“While doctors are knowledgeable about disease, they do not adequately appreciate that illness changes everything for the patient.”
When researchers analyzed the narratives, they observed the extent of the burden of this illness on the patient and the entire family, but particularly on the designated caregiver:
” Through the integration of the three points of view, the burden of illness on the family emerged from understanding the key role of the caregiver in the daily management of the complex care of heart failure. The caregiver narratives exemplified the sacrifices they had made.
“Narratives revealed two parallel lives: the life of the patient, and that of the caregiver who is affected by the need to look after a family member.”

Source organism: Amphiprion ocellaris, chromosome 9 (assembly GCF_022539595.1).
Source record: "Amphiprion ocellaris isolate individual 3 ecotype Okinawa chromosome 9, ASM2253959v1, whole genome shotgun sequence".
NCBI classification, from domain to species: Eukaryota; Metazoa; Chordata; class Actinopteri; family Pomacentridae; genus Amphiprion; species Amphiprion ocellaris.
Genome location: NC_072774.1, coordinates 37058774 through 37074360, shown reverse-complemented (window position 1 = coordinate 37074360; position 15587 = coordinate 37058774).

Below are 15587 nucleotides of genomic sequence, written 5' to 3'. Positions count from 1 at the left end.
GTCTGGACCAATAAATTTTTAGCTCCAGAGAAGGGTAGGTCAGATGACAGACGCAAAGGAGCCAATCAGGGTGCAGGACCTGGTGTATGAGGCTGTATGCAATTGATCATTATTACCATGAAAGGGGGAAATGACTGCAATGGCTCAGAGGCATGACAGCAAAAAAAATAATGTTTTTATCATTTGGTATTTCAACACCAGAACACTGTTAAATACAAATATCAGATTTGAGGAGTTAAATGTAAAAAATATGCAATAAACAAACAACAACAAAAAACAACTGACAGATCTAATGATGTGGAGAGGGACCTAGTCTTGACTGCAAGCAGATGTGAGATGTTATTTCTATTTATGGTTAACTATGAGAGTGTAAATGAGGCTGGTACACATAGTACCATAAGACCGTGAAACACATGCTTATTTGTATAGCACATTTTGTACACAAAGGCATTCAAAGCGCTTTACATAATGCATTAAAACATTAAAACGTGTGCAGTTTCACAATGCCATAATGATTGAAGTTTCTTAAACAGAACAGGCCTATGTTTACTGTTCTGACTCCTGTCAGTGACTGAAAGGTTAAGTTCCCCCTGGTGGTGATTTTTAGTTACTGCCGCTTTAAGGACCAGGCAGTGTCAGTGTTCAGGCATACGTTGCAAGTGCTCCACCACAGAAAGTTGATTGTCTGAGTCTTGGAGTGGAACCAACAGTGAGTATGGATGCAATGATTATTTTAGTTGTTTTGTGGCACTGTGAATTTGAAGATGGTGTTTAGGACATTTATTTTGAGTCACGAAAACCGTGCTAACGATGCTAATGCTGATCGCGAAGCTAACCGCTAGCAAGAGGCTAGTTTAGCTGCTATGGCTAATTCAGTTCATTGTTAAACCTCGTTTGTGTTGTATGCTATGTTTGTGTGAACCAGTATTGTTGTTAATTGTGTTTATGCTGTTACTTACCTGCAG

Yet most of the physician participants in the study described the family caregivers of their patients as “secondary” or “background figures” and as useful helpers only “if the patients failed to comply with treatments”.
Over 80 per cent of the family caregivers used words like “fear” and “anguish” to describe their own response to their loved one’s initial diagnosis of heart failure. Even years after first hearing that diagnosis, over 40 per cent of family caregivers still felt “fear of sudden death of their loved one”.
About 70 per cent of the physicians, by comparison, used the word “optimistic” to describe the patients’ initial diagnoses; physician narratives highlighted “improvements obtained with treatments.”